Counterflow Chiller

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Hi, I'm an Italian Homebrewer. I think you can help me.
More or less 1 month ago I built a counterflow chiller in copper. Here
there are some photos:
I use it only one time and I'm satisfied, because it works properly
(from 210F to 75F).
But, now I have a big problem. I'm afraid that the copper tube where
passes the hot beer can oxidize and give to beer dangerous component.
So is this possible? Try to explane me with scientific prove, because
also in italy my colleague home brewer told me "Uhmmm... maybe" or "No,
I don't think" or "I don't know, but I will continue to use it".

Another question: after using the counterflow, how can I clean it, in
order to avoid the oxidation? Someone told me to use vinegar, or a
ammonia solution 10%. Some ideas?

I thank you all.

Zio Kento that try to write in correct english... mission impossible! :-)

Re: Counterflow Chiller

It looks like you did a great job building the CFC.  I'm still planning
building mine but this is what I've been reading about the CFC

From Before using your counterflow chiller, give it a thorough cleaning to
remove any
dirt trapped inside the tubing. Pour a mixture of hot water
and dishwashing
detergent through the tubing (using a small tunnel)
followed by a hot water
rinse. Repeat until the rinse water is clear
and clean.
Sanitizing your chiller is easy. After each use, simply run a few
quarts of
boiling water through it, straight into the drain, without
any cooling water
going through the hose. That flushes out trapped
droplets of wort, sanitizing
the entire length. Next time you use it,
dont turn on the cooling water until
you let a cup or two of boiling
wort run through the chiller into a bucket or
drain (not a glass
Stop the flow and throw away the first bit of wort. Then turn on the
water and start collecting your cooled wort normally.

From To sanitize the device, a sanitizing agent must be run through the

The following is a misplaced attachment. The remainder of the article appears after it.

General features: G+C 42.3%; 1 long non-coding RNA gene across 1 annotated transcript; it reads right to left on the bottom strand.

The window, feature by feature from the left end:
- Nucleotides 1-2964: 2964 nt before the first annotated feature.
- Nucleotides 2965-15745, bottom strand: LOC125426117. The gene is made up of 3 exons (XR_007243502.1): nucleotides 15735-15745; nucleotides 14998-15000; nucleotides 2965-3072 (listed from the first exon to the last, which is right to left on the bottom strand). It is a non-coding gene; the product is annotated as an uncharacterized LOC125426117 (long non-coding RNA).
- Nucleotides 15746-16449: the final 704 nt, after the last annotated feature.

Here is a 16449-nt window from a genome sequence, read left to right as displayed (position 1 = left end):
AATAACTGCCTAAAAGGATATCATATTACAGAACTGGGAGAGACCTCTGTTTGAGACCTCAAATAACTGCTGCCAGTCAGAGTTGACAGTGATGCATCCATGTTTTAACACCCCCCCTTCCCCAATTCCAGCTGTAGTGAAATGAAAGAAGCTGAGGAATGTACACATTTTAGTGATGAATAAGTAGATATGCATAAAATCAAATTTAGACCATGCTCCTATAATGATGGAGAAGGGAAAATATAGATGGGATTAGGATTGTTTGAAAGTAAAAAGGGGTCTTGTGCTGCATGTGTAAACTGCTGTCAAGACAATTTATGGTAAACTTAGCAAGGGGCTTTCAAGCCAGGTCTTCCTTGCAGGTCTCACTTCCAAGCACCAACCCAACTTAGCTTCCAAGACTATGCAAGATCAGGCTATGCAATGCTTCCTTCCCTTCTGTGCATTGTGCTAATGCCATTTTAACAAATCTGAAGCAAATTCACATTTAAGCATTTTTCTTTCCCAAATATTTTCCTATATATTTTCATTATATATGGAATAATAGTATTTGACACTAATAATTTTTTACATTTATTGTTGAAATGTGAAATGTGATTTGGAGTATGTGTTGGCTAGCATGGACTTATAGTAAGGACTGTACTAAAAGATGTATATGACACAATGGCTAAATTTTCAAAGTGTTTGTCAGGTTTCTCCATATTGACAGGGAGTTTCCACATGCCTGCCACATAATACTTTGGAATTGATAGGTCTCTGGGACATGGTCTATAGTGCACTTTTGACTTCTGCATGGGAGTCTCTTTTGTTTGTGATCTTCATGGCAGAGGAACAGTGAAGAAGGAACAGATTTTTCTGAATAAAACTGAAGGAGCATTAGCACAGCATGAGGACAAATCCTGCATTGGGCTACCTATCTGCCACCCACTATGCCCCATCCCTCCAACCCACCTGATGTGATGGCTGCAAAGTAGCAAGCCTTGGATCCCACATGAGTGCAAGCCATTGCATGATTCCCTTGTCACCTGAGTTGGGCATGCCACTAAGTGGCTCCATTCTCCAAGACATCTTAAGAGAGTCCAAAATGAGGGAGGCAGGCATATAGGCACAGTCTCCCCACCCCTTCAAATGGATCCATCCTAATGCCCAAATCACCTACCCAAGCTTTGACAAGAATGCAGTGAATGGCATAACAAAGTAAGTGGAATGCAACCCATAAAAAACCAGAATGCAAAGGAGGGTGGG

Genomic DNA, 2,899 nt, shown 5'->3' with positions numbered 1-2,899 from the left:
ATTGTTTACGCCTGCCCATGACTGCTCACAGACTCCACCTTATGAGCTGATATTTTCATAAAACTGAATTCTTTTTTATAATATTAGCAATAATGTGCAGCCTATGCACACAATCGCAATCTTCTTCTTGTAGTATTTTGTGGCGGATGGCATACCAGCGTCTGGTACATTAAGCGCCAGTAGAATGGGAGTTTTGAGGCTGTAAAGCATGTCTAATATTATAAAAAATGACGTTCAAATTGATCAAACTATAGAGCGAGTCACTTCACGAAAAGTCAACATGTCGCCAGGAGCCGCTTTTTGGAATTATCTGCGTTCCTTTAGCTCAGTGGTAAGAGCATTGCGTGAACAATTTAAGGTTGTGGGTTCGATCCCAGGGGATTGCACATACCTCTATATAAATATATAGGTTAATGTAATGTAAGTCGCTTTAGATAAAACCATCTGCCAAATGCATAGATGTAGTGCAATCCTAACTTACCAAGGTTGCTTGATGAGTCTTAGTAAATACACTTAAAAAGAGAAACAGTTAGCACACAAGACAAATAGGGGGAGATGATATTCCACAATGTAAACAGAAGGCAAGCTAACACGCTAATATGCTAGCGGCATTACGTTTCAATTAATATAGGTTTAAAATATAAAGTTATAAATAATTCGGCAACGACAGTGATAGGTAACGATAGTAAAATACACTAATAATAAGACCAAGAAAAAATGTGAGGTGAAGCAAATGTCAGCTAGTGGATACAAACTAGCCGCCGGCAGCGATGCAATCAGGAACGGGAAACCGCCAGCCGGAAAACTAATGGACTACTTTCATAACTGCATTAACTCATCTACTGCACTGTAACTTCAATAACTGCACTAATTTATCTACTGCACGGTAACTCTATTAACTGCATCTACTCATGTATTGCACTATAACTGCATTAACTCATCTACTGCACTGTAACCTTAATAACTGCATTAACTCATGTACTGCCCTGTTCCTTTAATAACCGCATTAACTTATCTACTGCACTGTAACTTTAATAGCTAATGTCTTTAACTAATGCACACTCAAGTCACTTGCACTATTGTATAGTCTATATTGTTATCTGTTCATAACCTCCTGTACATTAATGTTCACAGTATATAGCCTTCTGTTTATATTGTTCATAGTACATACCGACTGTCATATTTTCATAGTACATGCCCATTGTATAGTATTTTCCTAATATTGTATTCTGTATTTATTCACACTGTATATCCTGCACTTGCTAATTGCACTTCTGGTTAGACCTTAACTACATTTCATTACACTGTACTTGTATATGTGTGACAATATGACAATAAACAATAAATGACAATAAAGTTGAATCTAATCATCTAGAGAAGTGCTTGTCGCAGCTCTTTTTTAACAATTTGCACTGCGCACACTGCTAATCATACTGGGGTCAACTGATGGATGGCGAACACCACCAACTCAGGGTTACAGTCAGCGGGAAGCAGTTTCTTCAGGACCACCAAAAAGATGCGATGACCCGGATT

inner copper
tube for 10 or 15 minutes prior to use, then the agent
must be thoroughly
flushed with water. After being used, it should
again immediately be flushed for
5 minutes with really hot water. Of
course, since it is the inside of the inner
copper tube which comes in
contact with the wort, one never really knows if the
chiller is clean.
There could be all kinds of gunk inside that tube, and we'd
never know
about it. This is why the brewer must be absolutely meticulous when
cleaning and using a CF chiller. There is absolutely no room for
laziness or
poor sanitation habits.
Probably the most effective way to ensure proper sanitation of a
chiller is to use Powdered Brewers Wash, details of which
can be found on our
sanitation page. This product is designed
specifically for clean-in-place
applications in the brewing industry,
where you cannot see the surfaces you are
cleaning. It is extremely
effective at removing the organic compounds left
behind by beer and
beer wort. Another good cleaner to use here is OxyClean. Both
of them
need to be extremely well rinsed, and afterwards the chiller needs to
sanitized with a sanitizing solution. If you have a pump, an
effective way to
sanitize a counterflow chiller is to circulate 170F+
water through it from the
hot liquor tank for 5 or 10 minutes.

As far as copper oxidation; the majority of our water pipes here are
made up of
copper.  I haven't heard of any problems with is.

Hope that helps.



::It is my design to die in the brew-house; let ale be placed
to my
mouth when I am expiring, that when the choirs of angels come, they may
say, \"Be God propitious to this drinker.\" -- Saint Columbanus, A.D.
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